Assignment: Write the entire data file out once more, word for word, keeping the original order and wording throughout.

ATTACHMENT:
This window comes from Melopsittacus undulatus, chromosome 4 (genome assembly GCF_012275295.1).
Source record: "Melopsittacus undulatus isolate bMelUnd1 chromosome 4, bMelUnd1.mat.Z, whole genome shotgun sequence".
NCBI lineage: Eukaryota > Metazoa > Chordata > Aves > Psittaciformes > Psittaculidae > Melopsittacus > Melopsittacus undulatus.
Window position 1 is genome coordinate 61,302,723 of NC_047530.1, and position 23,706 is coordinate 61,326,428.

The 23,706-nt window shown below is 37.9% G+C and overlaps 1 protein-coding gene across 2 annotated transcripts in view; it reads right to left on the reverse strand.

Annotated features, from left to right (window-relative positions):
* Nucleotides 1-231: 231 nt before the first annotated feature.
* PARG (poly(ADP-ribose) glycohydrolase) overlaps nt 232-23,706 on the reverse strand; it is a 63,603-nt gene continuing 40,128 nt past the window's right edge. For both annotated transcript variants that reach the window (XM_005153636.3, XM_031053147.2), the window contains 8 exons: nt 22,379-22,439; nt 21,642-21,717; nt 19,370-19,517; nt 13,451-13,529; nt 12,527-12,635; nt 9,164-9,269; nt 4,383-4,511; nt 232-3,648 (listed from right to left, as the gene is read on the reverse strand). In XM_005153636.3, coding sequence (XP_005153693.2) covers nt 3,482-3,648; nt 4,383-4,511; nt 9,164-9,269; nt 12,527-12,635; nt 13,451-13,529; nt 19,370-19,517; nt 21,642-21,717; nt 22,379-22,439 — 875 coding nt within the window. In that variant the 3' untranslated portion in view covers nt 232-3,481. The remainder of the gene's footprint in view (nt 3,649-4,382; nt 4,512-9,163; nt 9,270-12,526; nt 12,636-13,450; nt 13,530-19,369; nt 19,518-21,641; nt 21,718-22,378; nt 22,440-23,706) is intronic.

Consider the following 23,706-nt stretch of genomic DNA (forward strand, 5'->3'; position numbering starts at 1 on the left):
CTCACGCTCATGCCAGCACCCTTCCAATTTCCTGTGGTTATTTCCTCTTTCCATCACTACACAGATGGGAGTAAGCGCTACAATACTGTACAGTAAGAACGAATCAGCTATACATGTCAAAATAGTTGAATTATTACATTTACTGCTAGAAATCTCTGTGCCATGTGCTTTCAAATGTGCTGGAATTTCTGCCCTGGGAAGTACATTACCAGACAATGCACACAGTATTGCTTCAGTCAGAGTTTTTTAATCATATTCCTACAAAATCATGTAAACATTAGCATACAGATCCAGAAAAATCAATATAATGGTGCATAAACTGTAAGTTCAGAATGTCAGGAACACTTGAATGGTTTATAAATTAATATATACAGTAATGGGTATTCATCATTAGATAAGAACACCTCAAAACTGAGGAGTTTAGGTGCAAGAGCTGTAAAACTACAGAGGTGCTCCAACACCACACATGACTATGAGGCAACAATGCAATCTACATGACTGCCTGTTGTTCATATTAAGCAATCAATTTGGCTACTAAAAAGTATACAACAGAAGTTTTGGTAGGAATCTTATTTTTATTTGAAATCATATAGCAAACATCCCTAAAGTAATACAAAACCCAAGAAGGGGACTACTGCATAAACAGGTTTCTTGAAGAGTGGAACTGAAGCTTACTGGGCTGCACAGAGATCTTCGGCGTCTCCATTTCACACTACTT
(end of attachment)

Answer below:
This window comes from Melopsittacus undulatus, chromosome 4 (genome assembly GCF_012275295.1).
Source record: "Melopsittacus undulatus isolate bMelUnd1 chromosome 4, bMelUnd1.mat.Z, whole genome shotgun sequence".
NCBI lineage: Eukaryota > Metazoa > Chordata > Aves > Psittaciformes > Psittaculidae > Melopsittacus > Melopsittacus undulatus.
Window position 1 is genome coordinate 61,302,723 of NC_047530.1, and position 23,706 is coordinate 61,326,428.

The 23,706-nt window shown below is 37.9% G+C and overlaps 1 protein-coding gene across 2 annotated transcripts in view; it reads right to left on the reverse strand.

Annotated features, from left to right (window-relative positions):
* Nucleotides 1-231: 231 nt before the first annotated feature.
* PARG (poly(ADP-ribose) glycohydrolase) overlaps nt 232-23,706 on the reverse strand; it is a 63,603-nt gene continuing 40,128 nt past the window's right edge. For both annotated transcript variants that reach the window (XM_005153636.3, XM_031053147.2), the window contains 8 exons: nt 22,379-22,439; nt 21,642-21,717; nt 19,370-19,517; nt 13,451-13,529; nt 12,527-12,635; nt 9,164-9,269; nt 4,383-4,511; nt 232-3,648 (listed from right to left, as the gene is read on the reverse strand). In XM_005153636.3, coding sequence (XP_005153693.2) covers nt 3,482-3,648; nt 4,383-4,511; nt 9,164-9,269; nt 12,527-12,635; nt 13,451-13,529; nt 19,370-19,517; nt 21,642-21,717; nt 22,379-22,439 — 875 coding nt within the window. In that variant the 3' untranslated portion in view covers nt 232-3,481. The remainder of the gene's footprint in view (nt 3,649-4,382; nt 4,512-9,163; nt 9,270-12,526; nt 12,636-13,450; nt 13,530-19,369; nt 19,518-21,641; nt 21,718-22,378; nt 22,440-23,706) is intronic.

Consider the following 23,706-nt stretch of genomic DNA (forward strand, 5'->3'; position numbering starts at 1 on the left):
CTCACGCTCATGCCAGCACCCTTCCAATTTCCTGTGGTTATTTCCTCTTTCCATCACTACACAGATGGGAGTAAGCGCTACAATACTGTACAGTAAGAACGAATCAGCTATACATGTCAAAATAGTTGAATTATTACATTTACTGCTAGAAATCTCTGTGCCATGTGCTTTCAAATGTGCTGGAATTTCTGCCCTGGGAAGTACATTACCAGACAATGCACACAGTATTGCTTCAGTCAGAGTTTTTTAATCATATTCCTACAAAATCATGTAAACATTAGCATACAGATCCAGAAAAATCAATATAATGGTGCATAAACTGTAAGTTCAGAATGTCAGGAACACTTGAATGGTTTATAAATTAATATATACAGTAATGGGTATTCATCATTAGATAAGAACACCTCAAAACTGAGGAGTTTAGGTGCAAGAGCTGTAAAACTACAGAGGTGCTCCAACACCACACATGACTATGAGGCAACAATGCAATCTACATGACTGCCTGTTGTTCATATTAAGCAATCAATTTGGCTACTAAAAAGTATACAACAGAAGTTTTGGTAGGAATCTTATTTTTATTTGAAATCATATAGCAAACATCCCTAAAGTAATACAAAACCCAAGAAGGGGACTACTGCATAAACAGGTTTCTTGAAGAGTGGAACTGAAGCTTACTGGGCTGCACAGAGATCTTCGGCGTCTCCATTTCACACTACTT